By John Dewhirst
Earlier this year, whilst working at a client’s offices in Berkshire I overheard the commentary of John Helm from the day of the Valley Parade fire when he witnessed first hand the unfolding disaster. It was a surreal, disorienting moment. Upon enquiry during a coffee break I discovered it was being used as part of a fire training course and when I told the presenter that I had been in attendance I was introduced to the delegates. It was evident that the video of the inferno had shocked people who admitted their disbelief of how a fire could strike so quickly and with such devastating effect.
The response of those who saw the film confirms what in my opinion was the ultimate reason for why the disaster occurred. Quite simply none of us could comprehend or had the imagination to consider the possibility of a disaster, this despite the fact we were intimately familiar with the state of the old main stand and its decrepit condition. (The irony of course is not just that the stand was scheduled for replacement that summer but that even when it had been extended in 1907 it was considered to be a temporary structure).
Those who were at Valley Parade on 11 May, 1985 have their own private memories and some of us have been more fortunate than others in putting them to the back of our minds. By virtue of the scale of the disaster – the 56 fatalities, the countless victims and its circumstances – what happened that day could never remain private. By virtue of being televised the Valley Parade Fire was catapulted into a wider, public memory. Apart from becoming a case study for fire safety it has become a metaphor and soundbite for discussion about football in the 1980s, filed conveniently and simplistically for future reference.
When asked by those who had just watched the film, the only observation I could share was that I will never forget the intensity of the heat. In truth that is about all that I can remember, or should I say, all that I choose to recall. The question ‘what was it like that day?’ is invariably asked in innocence but it’s not something that can be answered so easily. I don’t believe it is necessarily about bottling up emotions as opposed to the difficulty finding the words whilst feeling embarrassed to use superlatives.
From a personal perspective it has felt that, during the last 34 years there has been a widening gap between private memories of what happened and the collective, public accounts of the disaster shared in the press and social media. This is to the point where it feels the disaster has been appropriated by others and given simplified, selective interpretations that are quite alien to those of us who were there and who dealt with the aftermath.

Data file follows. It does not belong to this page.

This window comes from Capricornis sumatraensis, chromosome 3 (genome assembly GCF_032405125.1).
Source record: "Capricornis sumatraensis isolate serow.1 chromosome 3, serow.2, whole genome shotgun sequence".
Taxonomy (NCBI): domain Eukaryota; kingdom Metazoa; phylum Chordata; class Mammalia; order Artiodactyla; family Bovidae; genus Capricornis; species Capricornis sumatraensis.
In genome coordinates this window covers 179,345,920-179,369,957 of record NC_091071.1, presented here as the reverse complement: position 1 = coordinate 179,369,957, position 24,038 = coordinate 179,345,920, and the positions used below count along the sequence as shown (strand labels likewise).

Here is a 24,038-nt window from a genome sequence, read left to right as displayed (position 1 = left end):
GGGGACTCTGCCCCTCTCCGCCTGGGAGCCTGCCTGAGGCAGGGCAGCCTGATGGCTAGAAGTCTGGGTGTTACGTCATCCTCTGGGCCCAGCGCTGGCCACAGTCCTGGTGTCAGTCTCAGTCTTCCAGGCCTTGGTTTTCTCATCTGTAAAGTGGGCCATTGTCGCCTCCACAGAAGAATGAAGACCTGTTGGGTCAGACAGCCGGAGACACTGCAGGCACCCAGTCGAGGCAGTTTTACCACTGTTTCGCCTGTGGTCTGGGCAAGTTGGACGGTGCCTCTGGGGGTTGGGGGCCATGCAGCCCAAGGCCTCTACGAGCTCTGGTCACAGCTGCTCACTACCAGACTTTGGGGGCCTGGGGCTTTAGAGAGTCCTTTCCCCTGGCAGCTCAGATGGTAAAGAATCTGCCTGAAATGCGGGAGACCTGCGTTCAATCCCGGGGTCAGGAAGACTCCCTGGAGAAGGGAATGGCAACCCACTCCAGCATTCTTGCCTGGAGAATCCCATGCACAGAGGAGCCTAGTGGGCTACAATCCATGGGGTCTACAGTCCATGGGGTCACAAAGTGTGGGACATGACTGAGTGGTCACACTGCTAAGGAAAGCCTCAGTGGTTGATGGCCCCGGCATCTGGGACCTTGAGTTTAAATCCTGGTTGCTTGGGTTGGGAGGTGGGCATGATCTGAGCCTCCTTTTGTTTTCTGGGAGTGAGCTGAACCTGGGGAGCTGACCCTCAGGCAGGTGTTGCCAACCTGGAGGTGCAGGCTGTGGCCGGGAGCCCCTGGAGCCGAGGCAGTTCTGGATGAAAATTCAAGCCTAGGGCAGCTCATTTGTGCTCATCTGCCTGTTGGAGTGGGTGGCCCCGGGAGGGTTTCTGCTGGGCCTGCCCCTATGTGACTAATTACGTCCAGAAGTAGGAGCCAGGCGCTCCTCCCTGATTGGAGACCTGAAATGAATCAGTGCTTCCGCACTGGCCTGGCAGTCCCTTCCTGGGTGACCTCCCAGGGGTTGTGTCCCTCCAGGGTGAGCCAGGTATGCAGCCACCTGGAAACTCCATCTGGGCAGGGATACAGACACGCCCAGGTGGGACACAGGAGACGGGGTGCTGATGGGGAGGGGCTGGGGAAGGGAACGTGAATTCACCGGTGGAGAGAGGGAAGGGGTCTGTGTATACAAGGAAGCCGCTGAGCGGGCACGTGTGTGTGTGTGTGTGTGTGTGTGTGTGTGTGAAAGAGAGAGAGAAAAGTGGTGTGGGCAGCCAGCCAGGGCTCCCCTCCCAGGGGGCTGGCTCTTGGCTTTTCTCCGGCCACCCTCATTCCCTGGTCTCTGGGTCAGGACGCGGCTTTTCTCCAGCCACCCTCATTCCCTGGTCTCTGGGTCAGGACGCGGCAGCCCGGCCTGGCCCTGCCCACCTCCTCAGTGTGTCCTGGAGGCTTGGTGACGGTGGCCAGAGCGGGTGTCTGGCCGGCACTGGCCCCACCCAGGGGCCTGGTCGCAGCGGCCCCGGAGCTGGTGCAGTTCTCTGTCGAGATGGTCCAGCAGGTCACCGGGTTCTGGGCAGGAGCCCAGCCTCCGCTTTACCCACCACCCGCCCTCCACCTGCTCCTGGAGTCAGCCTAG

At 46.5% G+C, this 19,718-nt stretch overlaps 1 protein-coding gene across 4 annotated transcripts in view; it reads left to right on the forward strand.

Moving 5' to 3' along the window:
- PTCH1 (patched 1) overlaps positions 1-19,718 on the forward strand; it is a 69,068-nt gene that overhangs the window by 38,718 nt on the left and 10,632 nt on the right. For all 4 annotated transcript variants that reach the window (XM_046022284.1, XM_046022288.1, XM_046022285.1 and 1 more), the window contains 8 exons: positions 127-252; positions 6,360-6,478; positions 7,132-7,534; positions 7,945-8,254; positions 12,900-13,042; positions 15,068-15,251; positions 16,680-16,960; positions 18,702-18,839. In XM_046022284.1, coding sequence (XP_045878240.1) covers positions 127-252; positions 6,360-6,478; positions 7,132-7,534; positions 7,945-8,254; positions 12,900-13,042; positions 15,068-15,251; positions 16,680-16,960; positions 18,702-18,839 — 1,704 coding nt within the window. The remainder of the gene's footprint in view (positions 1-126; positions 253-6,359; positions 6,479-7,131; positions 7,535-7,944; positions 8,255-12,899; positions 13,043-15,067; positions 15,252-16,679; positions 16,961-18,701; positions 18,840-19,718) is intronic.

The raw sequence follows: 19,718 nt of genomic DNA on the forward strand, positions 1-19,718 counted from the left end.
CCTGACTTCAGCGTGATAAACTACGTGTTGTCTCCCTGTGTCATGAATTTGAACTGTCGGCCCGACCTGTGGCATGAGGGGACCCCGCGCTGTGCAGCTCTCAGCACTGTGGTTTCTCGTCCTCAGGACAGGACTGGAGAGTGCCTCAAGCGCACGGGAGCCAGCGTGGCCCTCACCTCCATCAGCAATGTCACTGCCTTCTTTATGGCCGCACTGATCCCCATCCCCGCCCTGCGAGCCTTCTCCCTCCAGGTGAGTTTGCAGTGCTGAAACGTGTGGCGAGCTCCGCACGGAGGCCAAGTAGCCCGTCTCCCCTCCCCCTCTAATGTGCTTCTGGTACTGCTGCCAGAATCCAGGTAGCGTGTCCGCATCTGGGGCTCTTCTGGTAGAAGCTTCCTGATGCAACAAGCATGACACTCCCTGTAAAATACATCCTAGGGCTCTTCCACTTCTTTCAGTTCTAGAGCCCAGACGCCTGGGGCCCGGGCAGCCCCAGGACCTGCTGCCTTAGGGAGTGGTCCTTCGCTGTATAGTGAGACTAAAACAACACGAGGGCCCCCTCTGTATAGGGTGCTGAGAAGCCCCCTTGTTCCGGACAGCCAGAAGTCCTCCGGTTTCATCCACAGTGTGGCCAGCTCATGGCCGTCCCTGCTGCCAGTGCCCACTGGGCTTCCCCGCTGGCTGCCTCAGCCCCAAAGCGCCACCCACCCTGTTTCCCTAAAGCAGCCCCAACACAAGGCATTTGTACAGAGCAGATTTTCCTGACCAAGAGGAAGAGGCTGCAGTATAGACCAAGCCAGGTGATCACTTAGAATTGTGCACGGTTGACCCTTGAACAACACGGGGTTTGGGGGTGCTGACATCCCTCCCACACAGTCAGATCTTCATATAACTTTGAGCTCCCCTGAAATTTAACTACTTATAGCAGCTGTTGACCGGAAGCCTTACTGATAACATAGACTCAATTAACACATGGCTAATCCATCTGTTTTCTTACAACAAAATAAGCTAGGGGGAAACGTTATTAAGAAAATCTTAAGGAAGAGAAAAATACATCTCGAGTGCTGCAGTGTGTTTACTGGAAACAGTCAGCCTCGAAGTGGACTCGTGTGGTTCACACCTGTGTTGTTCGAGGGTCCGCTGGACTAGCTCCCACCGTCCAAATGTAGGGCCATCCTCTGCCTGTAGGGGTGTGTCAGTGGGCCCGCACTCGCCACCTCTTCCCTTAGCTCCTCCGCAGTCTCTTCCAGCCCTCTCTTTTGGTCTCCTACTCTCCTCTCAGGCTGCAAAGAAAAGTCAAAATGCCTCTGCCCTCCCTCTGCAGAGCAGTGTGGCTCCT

Of course, this phenomenon is not unique to what happened in Bradford. The modern-day commemoration of World War One has taken forms that would have been quite unrecognisable, possibly even distasteful to those who had lived through the tragedy. Thirty-four years hence the cultural memory of the Valley Parade disaster is likely to have been given further change of emphasis. The point might then come when accounts of the disaster are virtually unrecognisable to those who experienced it, the same people who went to a football match in Bradford on 11th May, 1985 not for one moment thinking that history was about to be written.
Such is the study of history that future generations pick and choose from accounts of the past to suit what they believe fits the agenda of their time. History becomes as they say, rewritten and myths become created. Indeed, my own research of the origins of sport and professional football in Bradford has confirmed the extent to which earlier accounts of the history have been distorted by myths and superficial narratives.
In 2015, the publication of Martin Fletcher’s book and the ensuing publicity in the press made me question my own sanity. There had always been a broad consensus about what had happened in 1985 among supporters of my generation – i.e. those now aged 50 years plus, old enough to have known the circumstances of the club at the time of the fire. How then could it be that a version of what had happened 30 years before, afforded extensive coverage in broadsheets, could have been so far at variance with the memory shared by people who had experienced the disaster? This was a first-hand example of how historical narratives can be rewritten and of how the voice of self-assured journalists could dismiss recollections that were contrary to what they wanted to tell. (NB It’s not just The Sun that has twisted stories of football tragedies.)